5. Self-actualization – the desire to achieve everything you possibly can and become the most that you can be.

According to the hierarchy of needs, you must be in good health, safe and secure with meaningful relationships and confidence before you are able to be the most that you can be.

Hawthorne Effect

The Hawthorne Effect was first described by Henry A. Landsberger in 1950 who noticed a tendency for some people to work harder and perform better when they were being observed by researchers.

The Hawthorne Effect is named after a series of social experiments on the influence of physical conditions on productivity at Western Electric’s factory at Hawthorne, Chicago in the 1920s and 30s.

The researchers concluded that employees became motivated to work harder as a response to the attention being paid to them, rather than the actual physical changes themselves.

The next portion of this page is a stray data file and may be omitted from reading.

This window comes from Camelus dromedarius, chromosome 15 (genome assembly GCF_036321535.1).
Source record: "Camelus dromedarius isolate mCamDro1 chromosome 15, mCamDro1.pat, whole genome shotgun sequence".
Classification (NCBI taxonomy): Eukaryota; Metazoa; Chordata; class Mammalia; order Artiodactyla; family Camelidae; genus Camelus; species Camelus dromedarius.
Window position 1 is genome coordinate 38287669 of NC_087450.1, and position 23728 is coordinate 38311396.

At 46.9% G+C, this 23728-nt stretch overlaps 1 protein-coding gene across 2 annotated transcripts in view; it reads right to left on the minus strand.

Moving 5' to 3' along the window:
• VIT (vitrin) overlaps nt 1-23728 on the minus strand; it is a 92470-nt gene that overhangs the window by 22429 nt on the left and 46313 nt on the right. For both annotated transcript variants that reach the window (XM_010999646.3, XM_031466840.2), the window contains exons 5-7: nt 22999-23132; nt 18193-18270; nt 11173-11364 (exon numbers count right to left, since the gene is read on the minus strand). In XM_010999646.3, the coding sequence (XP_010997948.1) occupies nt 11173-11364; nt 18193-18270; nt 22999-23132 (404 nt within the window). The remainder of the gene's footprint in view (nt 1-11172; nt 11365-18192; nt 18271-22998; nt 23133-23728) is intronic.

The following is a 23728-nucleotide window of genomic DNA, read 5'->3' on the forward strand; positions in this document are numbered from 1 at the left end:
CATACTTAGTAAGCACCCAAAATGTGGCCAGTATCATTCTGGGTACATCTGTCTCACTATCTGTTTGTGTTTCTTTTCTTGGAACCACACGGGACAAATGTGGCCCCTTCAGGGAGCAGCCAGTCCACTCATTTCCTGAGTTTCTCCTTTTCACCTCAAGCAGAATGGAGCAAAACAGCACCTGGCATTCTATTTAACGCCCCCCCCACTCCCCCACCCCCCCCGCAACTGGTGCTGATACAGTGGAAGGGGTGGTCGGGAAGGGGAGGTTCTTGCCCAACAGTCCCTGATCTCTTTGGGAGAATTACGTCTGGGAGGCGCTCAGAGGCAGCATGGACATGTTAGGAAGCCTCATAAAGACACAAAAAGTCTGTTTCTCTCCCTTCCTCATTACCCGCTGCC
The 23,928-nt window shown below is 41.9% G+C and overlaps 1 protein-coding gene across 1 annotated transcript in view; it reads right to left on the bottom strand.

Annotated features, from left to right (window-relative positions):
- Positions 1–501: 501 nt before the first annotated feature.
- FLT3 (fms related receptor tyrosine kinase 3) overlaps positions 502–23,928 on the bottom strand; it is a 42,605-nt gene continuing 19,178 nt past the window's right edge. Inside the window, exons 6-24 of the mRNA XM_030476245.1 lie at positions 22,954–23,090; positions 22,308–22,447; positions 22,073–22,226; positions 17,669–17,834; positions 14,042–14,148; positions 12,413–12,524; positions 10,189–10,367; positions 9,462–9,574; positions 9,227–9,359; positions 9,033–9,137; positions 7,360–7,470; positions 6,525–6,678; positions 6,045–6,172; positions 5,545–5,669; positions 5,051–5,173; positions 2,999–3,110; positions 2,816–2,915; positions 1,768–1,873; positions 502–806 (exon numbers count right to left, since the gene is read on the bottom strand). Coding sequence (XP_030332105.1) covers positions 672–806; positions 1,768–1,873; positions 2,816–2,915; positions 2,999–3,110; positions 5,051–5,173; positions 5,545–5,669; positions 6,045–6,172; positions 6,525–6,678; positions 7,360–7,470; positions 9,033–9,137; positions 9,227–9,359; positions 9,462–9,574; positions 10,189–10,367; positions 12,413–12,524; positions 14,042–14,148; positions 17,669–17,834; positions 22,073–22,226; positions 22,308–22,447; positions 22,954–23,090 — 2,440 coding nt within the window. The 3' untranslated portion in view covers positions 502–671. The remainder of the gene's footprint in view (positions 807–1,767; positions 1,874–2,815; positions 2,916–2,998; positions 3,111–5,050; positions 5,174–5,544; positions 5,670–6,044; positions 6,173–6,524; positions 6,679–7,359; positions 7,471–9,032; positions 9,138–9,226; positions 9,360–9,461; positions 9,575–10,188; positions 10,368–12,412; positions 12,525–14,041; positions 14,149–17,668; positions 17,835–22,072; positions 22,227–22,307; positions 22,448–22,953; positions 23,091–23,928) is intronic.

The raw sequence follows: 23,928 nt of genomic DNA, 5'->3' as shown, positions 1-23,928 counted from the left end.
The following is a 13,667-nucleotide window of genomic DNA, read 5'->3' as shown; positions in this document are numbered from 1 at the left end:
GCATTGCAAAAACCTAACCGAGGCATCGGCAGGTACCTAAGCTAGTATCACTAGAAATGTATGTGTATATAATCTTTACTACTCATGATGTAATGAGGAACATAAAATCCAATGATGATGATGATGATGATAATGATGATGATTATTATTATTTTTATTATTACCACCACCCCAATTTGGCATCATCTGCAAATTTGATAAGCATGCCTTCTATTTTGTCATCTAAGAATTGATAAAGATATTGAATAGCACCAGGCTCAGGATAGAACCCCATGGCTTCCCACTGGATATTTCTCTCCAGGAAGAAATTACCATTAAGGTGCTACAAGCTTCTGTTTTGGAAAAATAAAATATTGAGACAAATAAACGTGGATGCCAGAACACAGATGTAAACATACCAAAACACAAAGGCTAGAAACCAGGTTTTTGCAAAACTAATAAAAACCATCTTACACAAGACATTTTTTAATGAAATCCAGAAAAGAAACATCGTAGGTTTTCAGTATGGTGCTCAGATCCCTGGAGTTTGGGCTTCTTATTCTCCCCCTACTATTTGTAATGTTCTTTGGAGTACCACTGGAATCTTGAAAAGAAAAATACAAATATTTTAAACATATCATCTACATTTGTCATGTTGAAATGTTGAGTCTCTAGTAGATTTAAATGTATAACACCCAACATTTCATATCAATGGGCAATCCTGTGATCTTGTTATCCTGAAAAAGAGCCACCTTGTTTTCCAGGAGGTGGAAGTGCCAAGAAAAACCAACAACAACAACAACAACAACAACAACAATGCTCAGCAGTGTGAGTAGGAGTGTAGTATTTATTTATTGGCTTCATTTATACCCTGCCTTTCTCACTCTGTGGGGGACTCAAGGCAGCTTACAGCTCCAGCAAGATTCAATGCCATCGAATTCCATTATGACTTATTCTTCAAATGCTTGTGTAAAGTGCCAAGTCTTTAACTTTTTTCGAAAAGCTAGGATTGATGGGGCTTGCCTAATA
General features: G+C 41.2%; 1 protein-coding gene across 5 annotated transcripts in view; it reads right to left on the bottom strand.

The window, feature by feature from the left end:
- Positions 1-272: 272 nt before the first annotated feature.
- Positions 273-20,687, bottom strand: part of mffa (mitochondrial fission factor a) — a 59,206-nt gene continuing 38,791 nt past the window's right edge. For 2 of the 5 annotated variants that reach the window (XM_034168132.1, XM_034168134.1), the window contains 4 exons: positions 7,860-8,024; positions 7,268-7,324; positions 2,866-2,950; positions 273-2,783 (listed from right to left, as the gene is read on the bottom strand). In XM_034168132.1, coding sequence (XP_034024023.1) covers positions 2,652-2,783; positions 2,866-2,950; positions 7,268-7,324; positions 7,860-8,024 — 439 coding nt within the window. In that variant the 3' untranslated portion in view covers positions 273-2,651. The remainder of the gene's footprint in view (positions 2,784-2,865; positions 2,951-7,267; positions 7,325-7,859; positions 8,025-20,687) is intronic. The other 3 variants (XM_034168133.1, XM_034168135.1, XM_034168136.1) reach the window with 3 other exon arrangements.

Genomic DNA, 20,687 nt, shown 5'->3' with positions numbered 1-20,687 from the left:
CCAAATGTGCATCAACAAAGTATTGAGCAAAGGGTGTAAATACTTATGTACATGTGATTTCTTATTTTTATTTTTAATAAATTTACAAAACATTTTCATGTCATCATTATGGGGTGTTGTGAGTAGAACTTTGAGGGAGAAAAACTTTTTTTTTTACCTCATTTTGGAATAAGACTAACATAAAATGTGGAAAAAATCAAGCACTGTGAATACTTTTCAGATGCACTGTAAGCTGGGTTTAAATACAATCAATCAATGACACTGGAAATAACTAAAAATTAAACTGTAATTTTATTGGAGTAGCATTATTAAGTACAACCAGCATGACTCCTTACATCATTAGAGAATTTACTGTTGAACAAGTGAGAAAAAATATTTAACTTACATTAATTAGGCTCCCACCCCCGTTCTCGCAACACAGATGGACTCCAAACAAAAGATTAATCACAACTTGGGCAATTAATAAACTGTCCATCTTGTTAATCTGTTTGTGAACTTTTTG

The above are the some of the main theories which talks about employees’ motivation. Even though employers try to motivate people in working in the organization, there are many factors and problems which makes the employees from being motivated. Some of the motivational problems faced by employees are as follows:

Motivational problems:

Motivational problems can lead to performance issues that cost a business thousands of dollars in losses each year. A lack of motivation can lead to delays in the employee’s completion of work and simple but expensive mistakes. Unfortunately, several issues may sap an employee’s motivation and leave him unproductive and a minor contributor to the bottom line.

Low Self-Confidence:

Confidence enhances an employee’s motivation; he believes that he can perform the tasks necessary to achieve his goals. Confidence contributes to his willingness to persevere and complete tasks. If the employee lacks confidence, he feels unworthy and is unable to make decisions or remain motivated until an objective is accomplished.